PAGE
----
Federal student loans can be a vital source of funding to pay for graduate and professional programs. In 2018-19, graduate and professional students borrowed $18,470 in federal loans, on average—about two-thirds of the total $28,140 average student aid.
Private student loans are also available to grad students and may offer better terms to highly-qualified borrowers relative to Direct PLUS loans.
Do Graduate Students Have to File a FAFSA?
Filing a FAFSA is required to access federal student aid, and is often a prerequisite for other types of aid as well, including grants and scholarships from state governments and universities.
Even if you don’t want or plan to get aid, filing your FAFSA can provide an important backup option for covering costs.
Steps to File Your FAFSA for Graduate School
Fortunately, filing a FAFSA online takes just 30 minutes and is fairly simple. Go to FAFSA.ed.gov to start the process.
1. Get Set Up
A Federal Student Aid ID, or FSA ID, and account are required to sign in and start the FAFSA process. Once you’ve got those, you’ll need to indicate the school year for which you’re filing and that you’re a student, not a parent.
(The FAFSA site will also prompt you to create a save key to save your progress in case you don’t complete the form in one go.)
2. Provide Student Information
Next, you’ll be asked to provide a series of personal and demographic information, such as residency and contact information, and marital status.
3. School Section
This is where you’ll enter information about all schools you’re enrolled in or considering attending.
4. Dependency Status
Next, the FAFSA will ask you a series of questions about your dependency status. This includes a question about whether you’re beginning a master’s or doctorate program. You should indicate yes to be classified as an independent student.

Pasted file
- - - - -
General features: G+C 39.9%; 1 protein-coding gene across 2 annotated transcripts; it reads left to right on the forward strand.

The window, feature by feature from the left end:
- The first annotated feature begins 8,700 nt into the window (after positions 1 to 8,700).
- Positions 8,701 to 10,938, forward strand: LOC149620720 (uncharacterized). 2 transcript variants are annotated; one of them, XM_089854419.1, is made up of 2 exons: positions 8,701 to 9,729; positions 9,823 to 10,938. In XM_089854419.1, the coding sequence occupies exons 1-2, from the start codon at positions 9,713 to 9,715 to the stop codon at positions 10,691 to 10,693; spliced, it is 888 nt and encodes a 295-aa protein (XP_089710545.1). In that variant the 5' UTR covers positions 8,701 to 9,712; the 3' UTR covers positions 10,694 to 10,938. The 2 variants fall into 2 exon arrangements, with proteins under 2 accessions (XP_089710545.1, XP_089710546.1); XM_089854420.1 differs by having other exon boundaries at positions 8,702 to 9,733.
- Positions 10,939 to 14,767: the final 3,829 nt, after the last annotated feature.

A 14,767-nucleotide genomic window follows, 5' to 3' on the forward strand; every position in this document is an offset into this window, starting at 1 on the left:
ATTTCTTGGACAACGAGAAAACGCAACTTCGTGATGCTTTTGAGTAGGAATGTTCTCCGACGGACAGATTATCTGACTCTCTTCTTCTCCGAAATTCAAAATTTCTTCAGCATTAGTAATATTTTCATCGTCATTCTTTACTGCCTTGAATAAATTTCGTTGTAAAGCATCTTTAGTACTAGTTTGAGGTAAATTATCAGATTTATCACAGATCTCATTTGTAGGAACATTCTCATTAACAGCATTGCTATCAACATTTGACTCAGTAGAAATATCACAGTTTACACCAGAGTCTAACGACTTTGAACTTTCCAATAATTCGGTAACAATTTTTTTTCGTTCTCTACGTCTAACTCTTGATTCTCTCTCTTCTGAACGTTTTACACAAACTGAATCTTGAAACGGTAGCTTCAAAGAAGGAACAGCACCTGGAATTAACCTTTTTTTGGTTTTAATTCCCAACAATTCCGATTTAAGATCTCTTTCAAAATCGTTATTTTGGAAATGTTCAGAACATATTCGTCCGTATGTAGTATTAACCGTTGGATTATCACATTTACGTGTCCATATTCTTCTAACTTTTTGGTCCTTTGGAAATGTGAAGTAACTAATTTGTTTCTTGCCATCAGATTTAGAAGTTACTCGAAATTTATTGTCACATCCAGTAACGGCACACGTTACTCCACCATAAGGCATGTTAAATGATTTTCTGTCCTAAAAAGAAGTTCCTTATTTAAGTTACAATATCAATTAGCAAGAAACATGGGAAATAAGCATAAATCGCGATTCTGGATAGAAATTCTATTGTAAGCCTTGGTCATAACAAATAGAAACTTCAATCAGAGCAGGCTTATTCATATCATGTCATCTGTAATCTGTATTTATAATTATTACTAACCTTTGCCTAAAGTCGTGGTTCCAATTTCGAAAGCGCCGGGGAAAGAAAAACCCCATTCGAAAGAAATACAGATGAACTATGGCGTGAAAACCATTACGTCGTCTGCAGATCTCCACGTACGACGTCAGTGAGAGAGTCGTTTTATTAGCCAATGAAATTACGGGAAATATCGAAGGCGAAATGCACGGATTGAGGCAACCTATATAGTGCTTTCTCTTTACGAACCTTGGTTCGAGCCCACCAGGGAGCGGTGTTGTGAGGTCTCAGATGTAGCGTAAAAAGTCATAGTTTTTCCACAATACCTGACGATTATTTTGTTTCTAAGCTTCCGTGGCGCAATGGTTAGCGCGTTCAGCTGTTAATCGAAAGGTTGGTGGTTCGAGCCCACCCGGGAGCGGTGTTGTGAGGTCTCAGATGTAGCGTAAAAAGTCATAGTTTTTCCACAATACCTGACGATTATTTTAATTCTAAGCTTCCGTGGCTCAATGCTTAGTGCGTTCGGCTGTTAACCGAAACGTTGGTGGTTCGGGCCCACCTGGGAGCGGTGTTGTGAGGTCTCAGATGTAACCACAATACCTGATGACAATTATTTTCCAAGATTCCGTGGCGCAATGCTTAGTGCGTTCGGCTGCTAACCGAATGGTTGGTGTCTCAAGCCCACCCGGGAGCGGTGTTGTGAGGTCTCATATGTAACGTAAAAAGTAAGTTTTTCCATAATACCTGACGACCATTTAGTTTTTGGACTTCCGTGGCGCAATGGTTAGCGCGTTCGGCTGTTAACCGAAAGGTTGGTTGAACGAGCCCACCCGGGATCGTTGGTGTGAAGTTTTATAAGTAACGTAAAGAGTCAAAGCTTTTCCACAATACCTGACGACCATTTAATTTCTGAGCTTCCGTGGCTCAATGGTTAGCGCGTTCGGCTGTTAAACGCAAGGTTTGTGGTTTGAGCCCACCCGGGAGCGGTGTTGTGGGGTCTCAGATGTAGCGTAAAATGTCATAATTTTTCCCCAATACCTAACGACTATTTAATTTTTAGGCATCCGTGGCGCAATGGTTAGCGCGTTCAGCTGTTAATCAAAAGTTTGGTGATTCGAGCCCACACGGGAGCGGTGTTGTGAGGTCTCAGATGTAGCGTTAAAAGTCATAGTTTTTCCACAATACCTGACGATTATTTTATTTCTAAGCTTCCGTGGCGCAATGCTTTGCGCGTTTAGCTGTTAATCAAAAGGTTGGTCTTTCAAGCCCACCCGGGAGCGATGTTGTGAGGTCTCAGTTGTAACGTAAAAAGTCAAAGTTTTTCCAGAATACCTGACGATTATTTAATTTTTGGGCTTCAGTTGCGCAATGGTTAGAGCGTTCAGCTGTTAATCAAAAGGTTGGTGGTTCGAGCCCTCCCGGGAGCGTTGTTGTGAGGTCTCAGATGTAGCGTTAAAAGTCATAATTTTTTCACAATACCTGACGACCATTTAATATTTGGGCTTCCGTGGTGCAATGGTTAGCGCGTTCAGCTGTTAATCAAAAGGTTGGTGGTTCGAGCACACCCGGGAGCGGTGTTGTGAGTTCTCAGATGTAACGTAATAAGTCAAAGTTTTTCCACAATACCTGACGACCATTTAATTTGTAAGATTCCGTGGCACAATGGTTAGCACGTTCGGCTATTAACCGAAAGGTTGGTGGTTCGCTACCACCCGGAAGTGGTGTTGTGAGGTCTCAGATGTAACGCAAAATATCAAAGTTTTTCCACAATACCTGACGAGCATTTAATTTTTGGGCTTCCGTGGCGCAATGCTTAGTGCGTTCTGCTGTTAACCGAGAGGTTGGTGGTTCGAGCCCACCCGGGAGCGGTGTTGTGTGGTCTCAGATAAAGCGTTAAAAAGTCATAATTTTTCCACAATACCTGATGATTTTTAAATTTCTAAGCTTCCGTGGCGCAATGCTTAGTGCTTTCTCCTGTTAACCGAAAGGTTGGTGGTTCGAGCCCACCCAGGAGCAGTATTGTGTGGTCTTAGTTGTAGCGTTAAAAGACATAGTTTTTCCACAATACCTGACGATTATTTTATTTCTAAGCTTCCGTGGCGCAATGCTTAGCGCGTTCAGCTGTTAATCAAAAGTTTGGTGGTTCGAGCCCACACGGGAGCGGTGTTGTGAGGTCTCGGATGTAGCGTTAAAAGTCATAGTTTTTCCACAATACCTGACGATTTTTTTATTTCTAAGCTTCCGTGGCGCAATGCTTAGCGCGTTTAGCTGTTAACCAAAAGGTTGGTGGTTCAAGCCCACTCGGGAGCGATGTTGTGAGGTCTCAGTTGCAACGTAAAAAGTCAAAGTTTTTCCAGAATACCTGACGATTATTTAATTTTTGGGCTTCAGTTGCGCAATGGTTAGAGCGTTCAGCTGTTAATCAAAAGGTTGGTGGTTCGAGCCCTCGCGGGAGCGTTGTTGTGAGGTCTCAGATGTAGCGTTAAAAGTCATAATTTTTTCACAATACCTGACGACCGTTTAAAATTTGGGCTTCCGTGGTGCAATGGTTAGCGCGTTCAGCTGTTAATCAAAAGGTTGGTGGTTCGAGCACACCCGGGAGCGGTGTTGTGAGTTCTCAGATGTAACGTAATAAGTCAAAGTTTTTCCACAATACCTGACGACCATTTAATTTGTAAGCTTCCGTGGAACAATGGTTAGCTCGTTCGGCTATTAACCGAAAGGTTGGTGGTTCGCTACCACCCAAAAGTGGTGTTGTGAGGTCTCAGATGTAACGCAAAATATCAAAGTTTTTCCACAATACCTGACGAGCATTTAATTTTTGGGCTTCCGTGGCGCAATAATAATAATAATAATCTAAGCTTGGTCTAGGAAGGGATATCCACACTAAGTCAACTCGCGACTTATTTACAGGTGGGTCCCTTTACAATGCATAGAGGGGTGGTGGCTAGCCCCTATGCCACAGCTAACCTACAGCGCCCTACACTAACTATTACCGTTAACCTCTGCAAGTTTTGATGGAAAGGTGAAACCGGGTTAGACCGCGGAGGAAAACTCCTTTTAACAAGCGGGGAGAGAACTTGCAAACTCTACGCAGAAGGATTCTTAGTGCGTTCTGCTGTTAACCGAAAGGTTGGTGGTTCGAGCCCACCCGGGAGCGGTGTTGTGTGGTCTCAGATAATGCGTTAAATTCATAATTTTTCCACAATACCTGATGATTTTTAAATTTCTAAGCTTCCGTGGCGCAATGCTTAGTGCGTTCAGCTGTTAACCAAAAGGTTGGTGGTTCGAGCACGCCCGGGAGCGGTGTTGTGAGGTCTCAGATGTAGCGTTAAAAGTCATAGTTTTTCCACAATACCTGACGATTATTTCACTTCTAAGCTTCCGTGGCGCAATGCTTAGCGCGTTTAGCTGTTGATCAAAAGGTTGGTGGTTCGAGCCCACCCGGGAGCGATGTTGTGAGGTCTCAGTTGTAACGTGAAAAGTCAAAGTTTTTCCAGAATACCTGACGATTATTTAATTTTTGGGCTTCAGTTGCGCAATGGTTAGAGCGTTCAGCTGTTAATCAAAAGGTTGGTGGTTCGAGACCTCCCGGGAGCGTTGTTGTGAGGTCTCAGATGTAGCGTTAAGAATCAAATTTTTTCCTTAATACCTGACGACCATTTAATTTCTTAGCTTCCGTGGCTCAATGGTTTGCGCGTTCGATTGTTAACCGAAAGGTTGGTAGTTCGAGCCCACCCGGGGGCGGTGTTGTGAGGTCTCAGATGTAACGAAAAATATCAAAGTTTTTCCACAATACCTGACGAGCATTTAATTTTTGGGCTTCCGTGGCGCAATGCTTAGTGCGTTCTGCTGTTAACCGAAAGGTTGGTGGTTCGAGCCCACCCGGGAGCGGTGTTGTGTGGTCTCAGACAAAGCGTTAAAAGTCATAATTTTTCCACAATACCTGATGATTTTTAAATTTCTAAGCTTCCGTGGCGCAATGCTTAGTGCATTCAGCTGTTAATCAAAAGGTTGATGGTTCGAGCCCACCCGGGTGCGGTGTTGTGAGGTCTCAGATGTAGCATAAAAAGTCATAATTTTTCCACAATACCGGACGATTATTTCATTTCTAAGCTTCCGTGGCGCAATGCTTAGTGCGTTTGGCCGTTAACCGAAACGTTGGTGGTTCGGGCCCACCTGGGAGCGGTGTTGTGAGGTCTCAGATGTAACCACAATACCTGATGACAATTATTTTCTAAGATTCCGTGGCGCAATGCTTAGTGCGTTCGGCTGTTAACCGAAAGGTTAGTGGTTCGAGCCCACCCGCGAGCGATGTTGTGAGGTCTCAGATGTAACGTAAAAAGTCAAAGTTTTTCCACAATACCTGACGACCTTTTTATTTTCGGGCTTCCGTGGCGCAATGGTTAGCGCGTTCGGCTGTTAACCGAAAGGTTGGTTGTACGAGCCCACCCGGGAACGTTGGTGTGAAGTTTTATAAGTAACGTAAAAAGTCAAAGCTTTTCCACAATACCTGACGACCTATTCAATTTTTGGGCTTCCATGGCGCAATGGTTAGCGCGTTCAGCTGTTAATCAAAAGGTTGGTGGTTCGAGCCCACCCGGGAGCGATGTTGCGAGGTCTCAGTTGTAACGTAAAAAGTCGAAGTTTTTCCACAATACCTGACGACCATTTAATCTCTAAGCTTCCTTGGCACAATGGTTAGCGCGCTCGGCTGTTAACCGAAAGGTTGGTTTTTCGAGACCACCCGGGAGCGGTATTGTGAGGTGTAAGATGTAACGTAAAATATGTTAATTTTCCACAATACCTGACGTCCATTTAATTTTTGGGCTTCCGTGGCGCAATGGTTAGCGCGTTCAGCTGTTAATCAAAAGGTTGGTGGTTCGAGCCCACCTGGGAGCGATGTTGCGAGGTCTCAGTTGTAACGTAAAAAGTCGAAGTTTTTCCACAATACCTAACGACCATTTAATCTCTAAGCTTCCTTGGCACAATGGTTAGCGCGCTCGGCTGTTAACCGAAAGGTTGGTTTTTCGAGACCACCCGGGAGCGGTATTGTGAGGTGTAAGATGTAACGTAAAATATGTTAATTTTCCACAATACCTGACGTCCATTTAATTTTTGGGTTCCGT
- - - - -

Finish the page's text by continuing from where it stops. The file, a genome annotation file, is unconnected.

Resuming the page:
5. Parent Demographics
As an independent student, you’re not required to provide parental information. However, certain graduate programs may require or recommend that you include it to better determine your eligibility for institutional aid. Check with your school to see what it recommends.
6. Student Financial Information
Next, you’ll be asked to provide financial information from the tax return two years prior from the year for which you're requesting aid. You can do so by entering your tax data manually or using the IRS Data Retrieval Tool. Following this, there are additional questions about income, assets, and other financial details.
7. Sign and Submit
The last step is to sign the FAFSA electronically and then submit. And you’re done!
After Submitting the FAFSA
The Federal Student Aid office will process your FAFSA in three to five days and send a Student Aid Report (SAR) to you and the colleges where you’ve applied or enrolled. From there, each college will put together a financial aid package. This will list the types and amounts of student aid the college can extend to you in the coming school year.
- Whether this is your first time applying or you are renewing assistance, review your financial aid offer and carefully decide which types of aid to accept.
- Use any gift aid offered first, such as scholarships and grants, followed by any offer for work-study or a fellowship stipend. This will help limit how much you need to borrow for grad school.
- If you need loans, max out lower-cost Direct Unsubsidized loans before you agree to PLUS loans.
- If you have excellent credit, investigate private loans as a potential alternative to PLUS loans.
Federal Student Aid. "Dependency Status." Accessed Oct. 23, 2020.
Federal Student Aid. "Basic Eligibility Criteria." Accessed Oct. 23, 2020.
Federal Student Aid. "Federal Pell Grants." Accessed Oct. 23, 2020.
Federal Student Aid Office. "TEACH Grants." Accessed Oct. 23, 2020.
Federal Student Aid. "Subsidized and Unsubsidized." Accessed Oct. 23, 2020.
Federal Student Aid. "Plus Loans for Graduate or Professional Students." Accessed Oct. 23, 2020.
CollegeBoard. "Trends in Student Aid 2019." Accessed Oct. 23, 2020.